Misconceptions About iOS Multitasking

Misconceptions About iOS Multitasking:

Here is the advice – and remember it is wrong:

All those apps in the multitasking bar on your iOS device are currently active and slowing it down, filling the device’s memory or using up your battery. To maximise performance and battery life, you should kill them all manually.

Wrong. Wrong. Wrong. Wrong. Wrong. Wrong. Wrong. There are caveats to this but anyone dispensing the advice above is clearly uninformed enough that they will certainly not be aware of these subtleties.

[Listen up.]

Source: Fraser Speirs

A VeloDramatic Report Card

Fran and Alberto Contador

A VeloDramatic Report Card:

I took it to my friendly neighborhood Apple store and remarkably they confirmed they had a known video issue with the original mainboard. They wrote up the $500 repair then credited me for the whole amount promising a five-day turnaround. The next day, less than 24 hours later, the store called to say the repair was done and the MBP ready for pickup. Superb!
Now you could chalk this video resurrection up to luck, but twice during the year I had power bricks fail. The Apple mag connector is very cool, but like all cables eventually wires pull loose. Both times, with no prompting from me, Apple representatives replaced the adapters free of charge. In an age where service and customer loyalty are largely forgotten, Apple does all the little things to earn my trust. I don’t think I’m alone and that’s why Apple is doing so well.
Because of that experience my next laptop will be a Mac.

[Nice. Interesting changes for Michael this past year. Nice to see his business flourishing.]

Cipollini’s take on Andy Schlek’s Tour

Cipollini Warns That Cavendish Must Not Waste Talent:

While Cipollini expects that Contador and Cadel Evans will again be the men to beat at the Grand Tours in 2012, he is somewhat less enthusiastic about Andy Schleck’s prospects and has scant regard for his cautious tactical approach.

“His problem is Fränk and vice-versa,” he said. “How they rode the Tour de Suisse is an example of that. They’re incomprehensible. They cancel each other out in turn. I’d like to see him more decisive, but instead he attacks and after four pedal strokes he turned around. He gives the impression of being a radio-controlled rider.”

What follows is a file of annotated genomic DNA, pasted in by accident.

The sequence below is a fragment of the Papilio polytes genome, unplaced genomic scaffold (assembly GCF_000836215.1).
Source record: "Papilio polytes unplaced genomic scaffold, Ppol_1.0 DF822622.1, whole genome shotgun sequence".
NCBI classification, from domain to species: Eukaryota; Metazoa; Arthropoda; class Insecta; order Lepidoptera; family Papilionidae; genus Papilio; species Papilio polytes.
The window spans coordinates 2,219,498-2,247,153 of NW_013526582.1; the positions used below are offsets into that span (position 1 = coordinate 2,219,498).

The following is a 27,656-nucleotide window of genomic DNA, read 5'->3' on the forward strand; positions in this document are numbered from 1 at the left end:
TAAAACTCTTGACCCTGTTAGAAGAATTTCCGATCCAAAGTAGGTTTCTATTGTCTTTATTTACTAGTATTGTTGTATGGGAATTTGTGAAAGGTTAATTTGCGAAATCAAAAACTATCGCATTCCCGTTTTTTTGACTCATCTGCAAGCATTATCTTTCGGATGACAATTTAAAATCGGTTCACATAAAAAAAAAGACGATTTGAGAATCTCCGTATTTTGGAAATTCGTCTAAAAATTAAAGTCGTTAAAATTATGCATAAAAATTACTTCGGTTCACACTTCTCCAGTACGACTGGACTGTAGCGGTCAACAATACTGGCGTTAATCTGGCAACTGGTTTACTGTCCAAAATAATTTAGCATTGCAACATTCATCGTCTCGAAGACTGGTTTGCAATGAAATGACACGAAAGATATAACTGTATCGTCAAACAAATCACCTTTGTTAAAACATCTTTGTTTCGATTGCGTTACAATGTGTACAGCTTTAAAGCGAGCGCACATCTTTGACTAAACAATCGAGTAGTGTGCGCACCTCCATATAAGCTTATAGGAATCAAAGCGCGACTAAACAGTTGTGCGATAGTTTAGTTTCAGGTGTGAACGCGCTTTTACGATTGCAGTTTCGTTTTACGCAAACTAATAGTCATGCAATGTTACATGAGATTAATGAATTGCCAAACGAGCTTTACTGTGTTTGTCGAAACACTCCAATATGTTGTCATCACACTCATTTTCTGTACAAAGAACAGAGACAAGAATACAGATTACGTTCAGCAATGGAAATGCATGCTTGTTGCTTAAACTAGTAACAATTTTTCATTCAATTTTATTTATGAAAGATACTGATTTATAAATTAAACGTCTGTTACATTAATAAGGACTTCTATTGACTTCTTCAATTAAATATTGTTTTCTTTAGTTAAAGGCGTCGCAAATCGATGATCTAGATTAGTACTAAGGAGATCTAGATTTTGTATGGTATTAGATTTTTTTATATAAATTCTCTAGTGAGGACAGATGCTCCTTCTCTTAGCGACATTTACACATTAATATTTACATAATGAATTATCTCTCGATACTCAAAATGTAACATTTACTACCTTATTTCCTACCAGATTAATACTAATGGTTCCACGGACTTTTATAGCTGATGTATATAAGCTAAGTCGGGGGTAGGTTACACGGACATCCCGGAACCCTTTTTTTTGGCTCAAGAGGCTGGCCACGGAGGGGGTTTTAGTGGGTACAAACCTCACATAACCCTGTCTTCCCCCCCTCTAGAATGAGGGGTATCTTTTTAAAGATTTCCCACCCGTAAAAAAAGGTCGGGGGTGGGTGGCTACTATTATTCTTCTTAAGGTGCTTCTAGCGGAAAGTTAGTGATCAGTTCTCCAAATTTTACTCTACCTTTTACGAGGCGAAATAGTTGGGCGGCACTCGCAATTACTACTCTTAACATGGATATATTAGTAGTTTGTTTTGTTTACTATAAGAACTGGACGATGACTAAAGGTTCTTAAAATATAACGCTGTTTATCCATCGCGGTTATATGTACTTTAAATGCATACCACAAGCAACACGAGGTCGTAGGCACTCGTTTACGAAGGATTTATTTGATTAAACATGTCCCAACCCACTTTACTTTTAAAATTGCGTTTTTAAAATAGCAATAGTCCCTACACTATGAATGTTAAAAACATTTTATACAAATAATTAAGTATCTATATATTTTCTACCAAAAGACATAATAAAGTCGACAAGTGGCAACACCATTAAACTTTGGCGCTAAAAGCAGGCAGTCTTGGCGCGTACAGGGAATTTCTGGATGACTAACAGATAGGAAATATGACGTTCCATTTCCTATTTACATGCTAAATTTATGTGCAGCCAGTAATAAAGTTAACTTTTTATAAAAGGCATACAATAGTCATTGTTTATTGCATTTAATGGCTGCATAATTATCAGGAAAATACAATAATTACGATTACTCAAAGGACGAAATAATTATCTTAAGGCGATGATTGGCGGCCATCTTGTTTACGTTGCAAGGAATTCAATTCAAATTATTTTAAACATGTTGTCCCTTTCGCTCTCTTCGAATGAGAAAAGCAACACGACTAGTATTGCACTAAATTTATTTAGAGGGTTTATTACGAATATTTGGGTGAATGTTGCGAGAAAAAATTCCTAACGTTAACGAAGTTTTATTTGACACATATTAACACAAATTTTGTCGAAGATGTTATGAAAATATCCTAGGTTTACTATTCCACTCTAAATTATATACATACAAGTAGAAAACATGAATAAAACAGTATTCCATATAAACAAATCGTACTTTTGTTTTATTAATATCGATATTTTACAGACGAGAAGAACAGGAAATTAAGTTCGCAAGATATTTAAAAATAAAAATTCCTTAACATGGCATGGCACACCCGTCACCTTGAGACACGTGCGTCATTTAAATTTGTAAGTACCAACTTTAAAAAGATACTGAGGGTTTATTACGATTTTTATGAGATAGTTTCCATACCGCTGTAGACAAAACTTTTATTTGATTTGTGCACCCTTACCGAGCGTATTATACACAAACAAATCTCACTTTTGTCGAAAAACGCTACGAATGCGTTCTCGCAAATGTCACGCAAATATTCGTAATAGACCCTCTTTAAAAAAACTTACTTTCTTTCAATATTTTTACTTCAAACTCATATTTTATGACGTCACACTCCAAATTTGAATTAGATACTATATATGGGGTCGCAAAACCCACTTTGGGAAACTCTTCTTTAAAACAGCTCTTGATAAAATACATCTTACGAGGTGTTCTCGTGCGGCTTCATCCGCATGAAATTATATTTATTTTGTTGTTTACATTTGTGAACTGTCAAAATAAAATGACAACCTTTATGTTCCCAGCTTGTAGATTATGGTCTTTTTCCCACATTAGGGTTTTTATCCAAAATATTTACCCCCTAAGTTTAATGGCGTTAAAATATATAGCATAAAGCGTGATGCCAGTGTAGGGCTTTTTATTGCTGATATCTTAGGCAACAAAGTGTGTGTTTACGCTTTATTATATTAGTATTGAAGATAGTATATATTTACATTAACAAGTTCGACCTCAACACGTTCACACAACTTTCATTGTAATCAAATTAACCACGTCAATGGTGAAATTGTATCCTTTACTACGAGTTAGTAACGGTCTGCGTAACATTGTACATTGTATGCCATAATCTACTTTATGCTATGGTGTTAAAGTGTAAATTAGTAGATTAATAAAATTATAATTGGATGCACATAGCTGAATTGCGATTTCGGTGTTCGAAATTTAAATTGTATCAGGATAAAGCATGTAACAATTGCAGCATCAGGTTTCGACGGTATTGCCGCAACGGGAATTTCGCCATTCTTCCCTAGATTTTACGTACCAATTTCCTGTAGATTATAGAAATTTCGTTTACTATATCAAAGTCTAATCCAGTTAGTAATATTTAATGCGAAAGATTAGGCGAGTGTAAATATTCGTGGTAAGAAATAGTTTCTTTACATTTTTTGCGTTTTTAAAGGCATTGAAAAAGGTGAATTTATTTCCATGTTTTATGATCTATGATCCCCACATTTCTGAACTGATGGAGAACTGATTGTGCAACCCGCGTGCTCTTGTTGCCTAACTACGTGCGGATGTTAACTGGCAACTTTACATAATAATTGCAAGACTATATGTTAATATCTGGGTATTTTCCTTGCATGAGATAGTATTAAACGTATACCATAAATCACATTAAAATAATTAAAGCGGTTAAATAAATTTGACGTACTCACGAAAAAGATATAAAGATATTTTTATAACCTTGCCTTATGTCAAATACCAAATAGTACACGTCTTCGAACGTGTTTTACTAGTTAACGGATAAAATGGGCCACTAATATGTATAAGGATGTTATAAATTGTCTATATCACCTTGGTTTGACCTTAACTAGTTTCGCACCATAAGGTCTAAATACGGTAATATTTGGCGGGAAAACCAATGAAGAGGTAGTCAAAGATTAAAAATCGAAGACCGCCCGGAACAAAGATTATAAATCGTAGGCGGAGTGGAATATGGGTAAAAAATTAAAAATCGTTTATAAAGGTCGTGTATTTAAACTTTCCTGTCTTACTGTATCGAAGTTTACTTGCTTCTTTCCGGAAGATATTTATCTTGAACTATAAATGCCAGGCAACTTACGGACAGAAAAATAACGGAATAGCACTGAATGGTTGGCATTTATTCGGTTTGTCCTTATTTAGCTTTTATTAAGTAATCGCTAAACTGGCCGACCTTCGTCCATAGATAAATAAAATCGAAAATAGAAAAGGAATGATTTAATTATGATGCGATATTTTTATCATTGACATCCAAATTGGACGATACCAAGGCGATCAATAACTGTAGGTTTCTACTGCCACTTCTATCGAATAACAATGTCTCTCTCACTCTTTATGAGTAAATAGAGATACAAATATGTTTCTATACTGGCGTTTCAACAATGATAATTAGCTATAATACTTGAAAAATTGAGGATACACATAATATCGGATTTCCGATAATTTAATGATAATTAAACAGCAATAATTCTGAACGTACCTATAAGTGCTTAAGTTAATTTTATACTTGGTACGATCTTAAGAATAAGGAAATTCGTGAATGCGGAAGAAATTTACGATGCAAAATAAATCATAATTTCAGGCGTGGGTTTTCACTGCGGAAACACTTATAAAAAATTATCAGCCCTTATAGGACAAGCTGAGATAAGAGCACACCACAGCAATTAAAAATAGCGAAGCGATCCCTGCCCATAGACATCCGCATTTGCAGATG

[I’m curious to see if this changes with Bruneel at the helm.]

Ruby On REST: Introducing the Representer Pattern

Ruby On REST: Introducing the Representer Pattern:

The calls for more object-orientation in Ruby frameworks are growing ever louder. Most web frameworks, like Rails, come with a nice database abstraction, a Rack-like HTTP endpoint, routing, and a template engine. It’s the lack of additional abstraction layers that make many programmers ask for “more OOP”.

[Yeah, been feeling this for a while. The problem is unless you can put in some serious refactoring to an established project the weight of getting things done (momentum) often overwhelms the desire to improve the codebase (which, of course, makes the future refactoring larger in the ugliest of loops).]

The artificiality of time

The artificiality of time:

The web is asynchronous. Time frames have accelerated (started/funded/built/sold!) at the same time they have slowed down. It’s up to you to decide how long your time horizon is–perhaps you’re willing to invest five years into building a solid reputation on a web platform. The decision to work at a different rate than others can be a significant competitive advantage.

[The part I struggle with is the change between building things that I expect to last centuries, and things that I think will be gone in a few short years (if that).]

Source: Seth’s Blog

Scripting News: The Un-Internet

Scripting News: The Un-Internet:

Every time around the loop, since then, the Internet has served as the antidote to the controls that the tech industry would place on users. Every time, the tech industry has a rationale, with some validity, that wide-open access would be a nightmare. But eventually we overcome their barriers, and another layer comes on. And the upstarts become the installed-base, and they make the same mistakes all over again. 

[Like all things, we run in cycles. They are rarely broken.]